Work should be a source of satisfaction and meaning. For too many, however, it has become insecure, stressful and underpaid. Recent analysis by the Nevin Economic Research Institute found that 20% of workers under 30 are now on temporary contracts – a rise of almost 40% since 2004. Part time work has also risen by more than a quarter, with 51% of this cohort unable to find full time employment.35

A report by the Irish Congress of Trade Unions (ICTU) details similar findings, with 7% of the workforce in temporary employment, 8% working different hours every week and 10% defined as self-employed without employees. This latter category is code for bogus self-employment contracts that shift workers off traditional contracts that guarantee better terms and conditions.36

This level of precariousness makes it hard to plan for the future. It is also linked to falling wages and worsening conditions as workers find it more difficult to organise and resist. In 1960, two thirds of all output went to workers in the form of wages, but by 2015 this had fallen to just 44%.37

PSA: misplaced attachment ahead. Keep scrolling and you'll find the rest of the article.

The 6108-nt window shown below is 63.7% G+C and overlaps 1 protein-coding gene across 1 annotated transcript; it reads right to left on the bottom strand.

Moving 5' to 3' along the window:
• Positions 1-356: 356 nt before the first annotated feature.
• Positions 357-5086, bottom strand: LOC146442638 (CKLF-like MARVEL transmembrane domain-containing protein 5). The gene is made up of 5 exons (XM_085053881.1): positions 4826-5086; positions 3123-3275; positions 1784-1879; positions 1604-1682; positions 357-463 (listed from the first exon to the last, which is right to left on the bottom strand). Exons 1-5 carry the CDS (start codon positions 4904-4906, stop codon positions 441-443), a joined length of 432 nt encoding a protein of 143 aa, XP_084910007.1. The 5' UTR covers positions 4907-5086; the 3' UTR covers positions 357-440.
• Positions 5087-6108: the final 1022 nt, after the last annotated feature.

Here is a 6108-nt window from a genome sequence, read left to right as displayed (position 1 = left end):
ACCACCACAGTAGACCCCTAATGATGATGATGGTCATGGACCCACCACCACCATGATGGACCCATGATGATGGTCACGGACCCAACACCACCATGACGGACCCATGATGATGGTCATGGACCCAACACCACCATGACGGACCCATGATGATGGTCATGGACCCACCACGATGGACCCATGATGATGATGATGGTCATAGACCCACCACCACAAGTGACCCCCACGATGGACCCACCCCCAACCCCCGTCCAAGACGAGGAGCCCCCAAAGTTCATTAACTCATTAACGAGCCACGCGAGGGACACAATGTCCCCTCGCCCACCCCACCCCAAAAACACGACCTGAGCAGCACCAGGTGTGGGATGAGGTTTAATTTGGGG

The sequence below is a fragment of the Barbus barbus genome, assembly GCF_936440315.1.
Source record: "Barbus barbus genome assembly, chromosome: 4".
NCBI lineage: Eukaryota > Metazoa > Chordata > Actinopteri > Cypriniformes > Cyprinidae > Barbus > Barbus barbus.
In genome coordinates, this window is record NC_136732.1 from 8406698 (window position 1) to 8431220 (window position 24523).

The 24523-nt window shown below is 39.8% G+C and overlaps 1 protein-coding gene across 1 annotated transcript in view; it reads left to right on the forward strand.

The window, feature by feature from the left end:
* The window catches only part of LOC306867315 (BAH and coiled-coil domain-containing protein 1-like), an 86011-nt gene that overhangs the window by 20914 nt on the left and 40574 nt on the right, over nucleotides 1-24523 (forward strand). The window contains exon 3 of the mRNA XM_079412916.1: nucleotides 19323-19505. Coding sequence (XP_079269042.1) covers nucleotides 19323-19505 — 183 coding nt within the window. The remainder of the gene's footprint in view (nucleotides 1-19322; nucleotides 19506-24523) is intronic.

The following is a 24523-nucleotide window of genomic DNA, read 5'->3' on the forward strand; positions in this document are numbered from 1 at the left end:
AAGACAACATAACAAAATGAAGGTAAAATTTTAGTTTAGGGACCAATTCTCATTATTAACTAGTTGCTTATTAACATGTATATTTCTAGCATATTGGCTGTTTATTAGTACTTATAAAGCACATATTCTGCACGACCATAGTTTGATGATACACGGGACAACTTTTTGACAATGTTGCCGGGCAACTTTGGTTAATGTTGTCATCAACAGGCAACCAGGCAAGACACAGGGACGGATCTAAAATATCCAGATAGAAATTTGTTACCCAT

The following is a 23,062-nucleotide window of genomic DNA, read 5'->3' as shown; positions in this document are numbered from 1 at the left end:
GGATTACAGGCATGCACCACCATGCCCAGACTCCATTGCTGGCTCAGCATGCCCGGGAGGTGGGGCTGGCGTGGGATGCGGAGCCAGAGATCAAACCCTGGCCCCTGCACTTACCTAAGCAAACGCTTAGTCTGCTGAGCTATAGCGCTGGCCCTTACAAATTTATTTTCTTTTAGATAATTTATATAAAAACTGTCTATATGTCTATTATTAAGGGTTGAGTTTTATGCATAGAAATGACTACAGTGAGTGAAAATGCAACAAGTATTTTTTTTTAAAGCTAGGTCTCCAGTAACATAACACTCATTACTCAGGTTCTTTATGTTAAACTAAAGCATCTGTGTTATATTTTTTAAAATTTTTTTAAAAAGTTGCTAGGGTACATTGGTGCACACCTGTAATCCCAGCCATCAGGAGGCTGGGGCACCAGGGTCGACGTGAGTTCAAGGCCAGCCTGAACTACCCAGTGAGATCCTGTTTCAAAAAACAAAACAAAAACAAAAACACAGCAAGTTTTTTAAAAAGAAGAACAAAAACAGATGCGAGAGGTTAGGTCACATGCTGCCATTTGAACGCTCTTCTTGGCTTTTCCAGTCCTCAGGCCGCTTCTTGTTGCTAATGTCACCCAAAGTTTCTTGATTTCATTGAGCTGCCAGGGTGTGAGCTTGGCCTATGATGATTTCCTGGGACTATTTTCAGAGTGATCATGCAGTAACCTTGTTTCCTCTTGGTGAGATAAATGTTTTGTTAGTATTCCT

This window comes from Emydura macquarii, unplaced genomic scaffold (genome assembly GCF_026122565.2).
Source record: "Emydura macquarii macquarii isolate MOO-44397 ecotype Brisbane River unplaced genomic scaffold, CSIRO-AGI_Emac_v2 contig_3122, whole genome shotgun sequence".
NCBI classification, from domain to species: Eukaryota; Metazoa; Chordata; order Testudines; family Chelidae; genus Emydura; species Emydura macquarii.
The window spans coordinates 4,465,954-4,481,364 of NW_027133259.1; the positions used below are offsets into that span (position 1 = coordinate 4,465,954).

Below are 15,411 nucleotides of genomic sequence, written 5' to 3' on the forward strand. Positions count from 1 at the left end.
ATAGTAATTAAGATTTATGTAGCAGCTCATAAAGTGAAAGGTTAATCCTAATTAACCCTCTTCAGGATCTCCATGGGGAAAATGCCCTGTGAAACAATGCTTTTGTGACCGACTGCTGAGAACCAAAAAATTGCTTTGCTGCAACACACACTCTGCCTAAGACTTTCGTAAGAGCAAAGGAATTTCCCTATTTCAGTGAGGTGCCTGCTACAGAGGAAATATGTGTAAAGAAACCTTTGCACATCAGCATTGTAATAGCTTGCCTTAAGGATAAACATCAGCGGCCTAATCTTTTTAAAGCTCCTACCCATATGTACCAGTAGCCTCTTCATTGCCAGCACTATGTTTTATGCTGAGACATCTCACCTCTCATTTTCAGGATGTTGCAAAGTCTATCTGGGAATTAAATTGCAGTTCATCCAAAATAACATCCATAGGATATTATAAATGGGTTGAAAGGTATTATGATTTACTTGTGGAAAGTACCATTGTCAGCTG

The fall in the Irish wage share over a 20-year period from 1995-2015 was the second highest from 37 countries surveyed with only Romania recording a greater decline.38 Some of this is driven by tax dodging corporations, but neoliberal market reforms have also helped to hold down wages.